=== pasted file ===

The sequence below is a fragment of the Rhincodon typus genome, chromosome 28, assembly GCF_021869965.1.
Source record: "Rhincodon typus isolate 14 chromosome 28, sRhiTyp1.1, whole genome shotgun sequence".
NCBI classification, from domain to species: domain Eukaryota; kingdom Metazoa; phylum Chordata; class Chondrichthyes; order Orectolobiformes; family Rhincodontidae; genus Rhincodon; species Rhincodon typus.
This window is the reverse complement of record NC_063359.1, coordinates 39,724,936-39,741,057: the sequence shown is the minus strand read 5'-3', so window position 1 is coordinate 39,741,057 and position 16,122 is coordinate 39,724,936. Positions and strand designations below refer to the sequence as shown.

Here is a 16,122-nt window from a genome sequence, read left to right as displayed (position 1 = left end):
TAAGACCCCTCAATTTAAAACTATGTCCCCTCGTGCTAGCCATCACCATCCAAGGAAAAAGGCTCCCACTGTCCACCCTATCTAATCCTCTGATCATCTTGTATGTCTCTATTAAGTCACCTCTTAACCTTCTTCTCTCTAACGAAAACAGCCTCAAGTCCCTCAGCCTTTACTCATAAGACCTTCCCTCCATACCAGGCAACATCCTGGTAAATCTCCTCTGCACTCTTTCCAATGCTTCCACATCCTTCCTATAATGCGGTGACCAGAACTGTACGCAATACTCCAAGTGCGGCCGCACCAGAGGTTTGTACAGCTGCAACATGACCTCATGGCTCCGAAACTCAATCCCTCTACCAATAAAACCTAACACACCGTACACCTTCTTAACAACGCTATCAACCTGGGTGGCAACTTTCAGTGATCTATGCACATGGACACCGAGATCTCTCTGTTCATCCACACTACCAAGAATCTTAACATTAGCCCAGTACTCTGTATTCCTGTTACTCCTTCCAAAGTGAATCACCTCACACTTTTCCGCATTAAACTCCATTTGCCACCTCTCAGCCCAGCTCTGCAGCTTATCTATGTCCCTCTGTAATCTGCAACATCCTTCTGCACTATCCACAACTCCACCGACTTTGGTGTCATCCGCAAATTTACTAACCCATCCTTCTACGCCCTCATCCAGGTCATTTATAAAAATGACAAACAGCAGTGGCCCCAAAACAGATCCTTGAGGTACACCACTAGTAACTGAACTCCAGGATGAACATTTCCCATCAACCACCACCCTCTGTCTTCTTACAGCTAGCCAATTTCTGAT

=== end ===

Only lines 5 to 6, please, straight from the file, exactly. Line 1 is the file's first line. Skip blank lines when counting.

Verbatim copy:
Here is a 16,122-nt window from a genome sequence, read left to right as displayed (position 1 = left end):
TAAGACCCCTCAATTTAAAACTATGTCCCCTCGTGCTAGCCATCACCATCCAAGGAAAAAGGCTCCCACTGTCCACCCTATCTAATCCTCTGATCATCTTGTATGTCTCTATTAAGTCACCTCTTAACCTTCTTCTCTCTAACGAAAACAGCCTCAAGTCCCTCAGCCTTTACTCATAAGACCTTCCCTCCATACCAGGCAACATCCTGGTAAATCTCCTCTGCACTCTTTCCAATGCTTCCACATCCTTCCTATAATGCGGTGACCAGAACTGTACGCAATACTCCAAGTGCGGCCGCACCAGAGGTTTGTACAGCTGCAACATGACCTCATGGCTCCGAAACTCAATCCCTCTACCAATAAAACCTAACACACCGTACACCTTCTTAACAACGCTATCAACCTGGGTGGCAACTTTCAGTGATCTATGCACATGGACACCGAGATCTCTCTGTTCATCCACACTACCAAGAATCTTAACATTAGCCCAGTACTCTGTATTCCTGTTACTCCTTCCAAAGTGAATCACCTCACACTTTTCCGCATTAAACTCCATTTGCCACCTCTCAGCCCAGCTCTGCAGCTTATCTATGTCCCTCTGTAATCTGCAACATCCTTCTGCACTATCCACAACTCCACCGACTTTGGTGTCATCCGCAAATTTACTAACCCATCCTTCTACGCCCTCATCCAGGTCATTTATAAAAATGACAAACAGCAGTGGCCCCAAAACAGATCCTTGAGGTACACCACTAGTAACTGAACTCCAGGATGAACATTTCCCATCAACCACCACCCTCTGTCTTCTTACAGCTAGCCAATTTCTGAT